(Following is the text of a letter concerning SAP from Glenn Strehle, vice president for finance and treasurer, to faculty members, the Administrative Council and administrative officers on November 22. In the letter, Mr. Strehle provides an update on the conversion to SAP as MIT's financial system of record).
In early September, the Controller's Accounting Office began recording the Institute's financial information using the new SAP R/3 System. Its implementation was a joint effort by the Management Reporting/Financial Operations reengineering team, the Controller's Accounting Office, Purchasing, the Office of Sponsored Programs, Information Systems, SAP consultants and others from across the Institute.
In an August 20 letter to the community, Senior Vice President William R. Dickson announced the upcoming conversion to SAP. He noted "there will be some difficulties" and asked for patience during this transition period. Despite enormous work by the MIT staff and its advisers during the last 18 months, there were a number of unanticipated difficulties with the implementation. Although many of these were quickly resolved, others persisted and added to the workloads of our colleagues in departments, laboratories and centers. I want to update you on the initial implementation of SAP and review our reasons for installing a new financial system.
The SAP implementation was an initial success when the system went "live" at the end of the Labor Day weekend. It worked! Our sense of success was tempered, however, as reports of problems emerged. These did not threaten the system, but did call for a major near term effort to fully resolve them. Some errors could be fixed "in bulk" while others had to be individually resolved. Problems and issues described by the community seem to fall into three categories:
-- Some purchase orders in process and other financial information in the old system were transferred into the new system without fully matching the original because of errors that had not been identified during the testing period. For example, incorrect MIT addresses and vendor names appeared on a small percentage of purchase orders. The one-time problem of incorrect vendor names was solved, but the task of redoing each document and rectifying any payments is taking longer. Although the great majority of items were transferred correctly, the need for a detailed examination of all items was necessary. We appreciate the help we received in reviewing the September statements from those throughout the Institute. The October accounting statements were sent to departments in the second week of November and will provide an opportunity to determine how much progress has been made. A cover letter from James Morgan, our new Controller, describes procedures for informing Accounts Payable of possible errors.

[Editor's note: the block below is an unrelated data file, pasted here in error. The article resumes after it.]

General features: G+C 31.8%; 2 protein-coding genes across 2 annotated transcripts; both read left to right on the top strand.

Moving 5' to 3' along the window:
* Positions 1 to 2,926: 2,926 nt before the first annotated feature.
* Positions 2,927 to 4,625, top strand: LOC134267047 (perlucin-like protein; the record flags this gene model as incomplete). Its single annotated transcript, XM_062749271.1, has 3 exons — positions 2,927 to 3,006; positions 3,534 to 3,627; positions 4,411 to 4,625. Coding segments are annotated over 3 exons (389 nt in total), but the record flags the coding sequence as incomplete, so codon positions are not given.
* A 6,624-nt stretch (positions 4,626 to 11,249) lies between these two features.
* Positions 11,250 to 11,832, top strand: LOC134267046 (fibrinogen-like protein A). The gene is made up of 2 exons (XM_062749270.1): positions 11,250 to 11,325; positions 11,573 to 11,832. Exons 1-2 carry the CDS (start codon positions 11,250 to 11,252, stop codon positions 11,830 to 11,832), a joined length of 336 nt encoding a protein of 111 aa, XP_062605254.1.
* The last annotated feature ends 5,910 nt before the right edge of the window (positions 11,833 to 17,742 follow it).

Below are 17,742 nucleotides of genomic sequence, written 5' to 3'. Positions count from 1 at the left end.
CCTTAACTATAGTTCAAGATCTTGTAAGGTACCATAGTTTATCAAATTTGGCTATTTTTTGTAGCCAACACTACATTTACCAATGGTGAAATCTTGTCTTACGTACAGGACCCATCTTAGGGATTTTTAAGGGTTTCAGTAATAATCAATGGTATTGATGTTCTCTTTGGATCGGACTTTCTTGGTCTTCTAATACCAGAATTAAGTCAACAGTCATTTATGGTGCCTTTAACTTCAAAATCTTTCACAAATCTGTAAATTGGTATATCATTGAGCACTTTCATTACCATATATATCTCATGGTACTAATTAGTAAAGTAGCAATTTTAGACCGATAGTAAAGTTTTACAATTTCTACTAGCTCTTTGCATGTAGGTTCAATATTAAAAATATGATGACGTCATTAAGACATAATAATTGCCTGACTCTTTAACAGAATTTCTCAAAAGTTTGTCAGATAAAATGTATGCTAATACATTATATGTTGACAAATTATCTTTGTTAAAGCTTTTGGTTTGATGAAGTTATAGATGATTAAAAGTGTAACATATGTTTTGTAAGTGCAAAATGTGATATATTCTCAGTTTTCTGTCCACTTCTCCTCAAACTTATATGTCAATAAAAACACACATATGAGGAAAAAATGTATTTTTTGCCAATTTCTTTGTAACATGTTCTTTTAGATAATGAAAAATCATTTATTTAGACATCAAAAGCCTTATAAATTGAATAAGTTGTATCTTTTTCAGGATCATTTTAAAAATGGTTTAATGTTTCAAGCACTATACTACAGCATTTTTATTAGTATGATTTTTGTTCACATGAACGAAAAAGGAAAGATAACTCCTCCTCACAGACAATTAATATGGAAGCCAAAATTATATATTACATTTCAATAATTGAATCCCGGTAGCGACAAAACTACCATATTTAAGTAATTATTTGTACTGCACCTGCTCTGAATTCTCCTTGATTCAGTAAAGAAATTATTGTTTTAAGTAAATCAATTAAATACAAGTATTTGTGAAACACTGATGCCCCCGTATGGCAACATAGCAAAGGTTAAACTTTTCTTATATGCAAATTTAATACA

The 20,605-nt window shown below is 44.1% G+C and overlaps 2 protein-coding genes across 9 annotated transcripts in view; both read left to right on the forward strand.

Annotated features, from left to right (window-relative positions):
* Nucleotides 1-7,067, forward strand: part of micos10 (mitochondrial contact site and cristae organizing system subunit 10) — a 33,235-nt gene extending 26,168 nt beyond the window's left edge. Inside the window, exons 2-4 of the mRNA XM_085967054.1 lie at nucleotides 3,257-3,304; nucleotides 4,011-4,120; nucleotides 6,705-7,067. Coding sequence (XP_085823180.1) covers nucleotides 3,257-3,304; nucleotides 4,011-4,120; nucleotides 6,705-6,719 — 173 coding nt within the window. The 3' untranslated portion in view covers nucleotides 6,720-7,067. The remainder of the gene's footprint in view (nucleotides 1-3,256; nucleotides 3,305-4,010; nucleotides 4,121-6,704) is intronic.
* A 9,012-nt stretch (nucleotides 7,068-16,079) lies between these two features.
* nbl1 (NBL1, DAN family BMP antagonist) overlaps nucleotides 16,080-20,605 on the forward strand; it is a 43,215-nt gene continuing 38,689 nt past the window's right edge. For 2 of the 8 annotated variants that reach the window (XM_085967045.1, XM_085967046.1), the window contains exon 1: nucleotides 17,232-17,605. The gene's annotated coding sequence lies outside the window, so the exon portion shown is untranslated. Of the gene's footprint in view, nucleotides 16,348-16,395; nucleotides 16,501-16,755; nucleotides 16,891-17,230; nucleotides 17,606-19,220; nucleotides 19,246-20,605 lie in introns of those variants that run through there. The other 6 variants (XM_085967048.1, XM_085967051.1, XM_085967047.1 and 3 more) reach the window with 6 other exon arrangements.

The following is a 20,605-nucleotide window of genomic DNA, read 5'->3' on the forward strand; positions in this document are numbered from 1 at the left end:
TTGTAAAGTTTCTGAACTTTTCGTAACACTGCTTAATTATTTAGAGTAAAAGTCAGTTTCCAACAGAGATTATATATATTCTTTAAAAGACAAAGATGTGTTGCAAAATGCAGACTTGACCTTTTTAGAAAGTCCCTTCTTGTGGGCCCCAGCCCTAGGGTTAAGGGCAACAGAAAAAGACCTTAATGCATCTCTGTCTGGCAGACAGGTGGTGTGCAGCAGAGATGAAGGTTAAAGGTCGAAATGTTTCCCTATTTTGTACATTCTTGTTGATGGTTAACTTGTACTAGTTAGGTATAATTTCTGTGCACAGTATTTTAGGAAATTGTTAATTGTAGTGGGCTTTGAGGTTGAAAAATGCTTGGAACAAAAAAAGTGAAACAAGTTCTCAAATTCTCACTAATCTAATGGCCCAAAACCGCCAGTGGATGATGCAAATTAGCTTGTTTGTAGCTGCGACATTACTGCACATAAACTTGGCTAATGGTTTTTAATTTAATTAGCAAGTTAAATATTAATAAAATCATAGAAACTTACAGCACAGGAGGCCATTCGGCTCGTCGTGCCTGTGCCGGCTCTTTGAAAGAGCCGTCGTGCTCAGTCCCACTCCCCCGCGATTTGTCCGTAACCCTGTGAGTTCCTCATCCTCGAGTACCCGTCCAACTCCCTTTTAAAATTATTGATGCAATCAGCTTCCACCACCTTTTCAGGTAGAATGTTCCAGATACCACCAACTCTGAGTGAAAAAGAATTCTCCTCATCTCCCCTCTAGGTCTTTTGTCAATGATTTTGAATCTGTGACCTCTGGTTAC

-- The combination of inaccurate information on some purchase orders together with learning the new SAP system by Accounts Payable personnel slowed the payment of vendor invoices. (These invoices are usually paid at a rate of more than 1,000 a day.) We have added temporary staff, are working overtime and are utilizing those having expertise to help with both training and resolving problems. Since early October we have brought the backlog down from over four weeks to about three weeks and expect to be back to almost normal by early December. Some vendors reacted to the slow payments by asking for prepayments or other guarantees that orders would be paid on time. We have communicated with our vendors and believe this problem is being resolved.
Unexpected slowups, such as those which occurred in September, pushed many invoices into an overdue status. The Institute has a policy of paying its bills on time. Frequently, the delay in getting information about the receipt of goods and the approval of invoices from departments to Accounts Payable causes us to pay later than the due date. An important reason for introducing the new accounting system is to provide for a much faster flow of information to and from departments and central accounting offices. However, the full functionality of the system will not be achieved until the departments have the ability to communicate electronically using SAP. In addition, some recent complaints about slow payments result from original document errors and purchasing issues that predate the SAP implementation.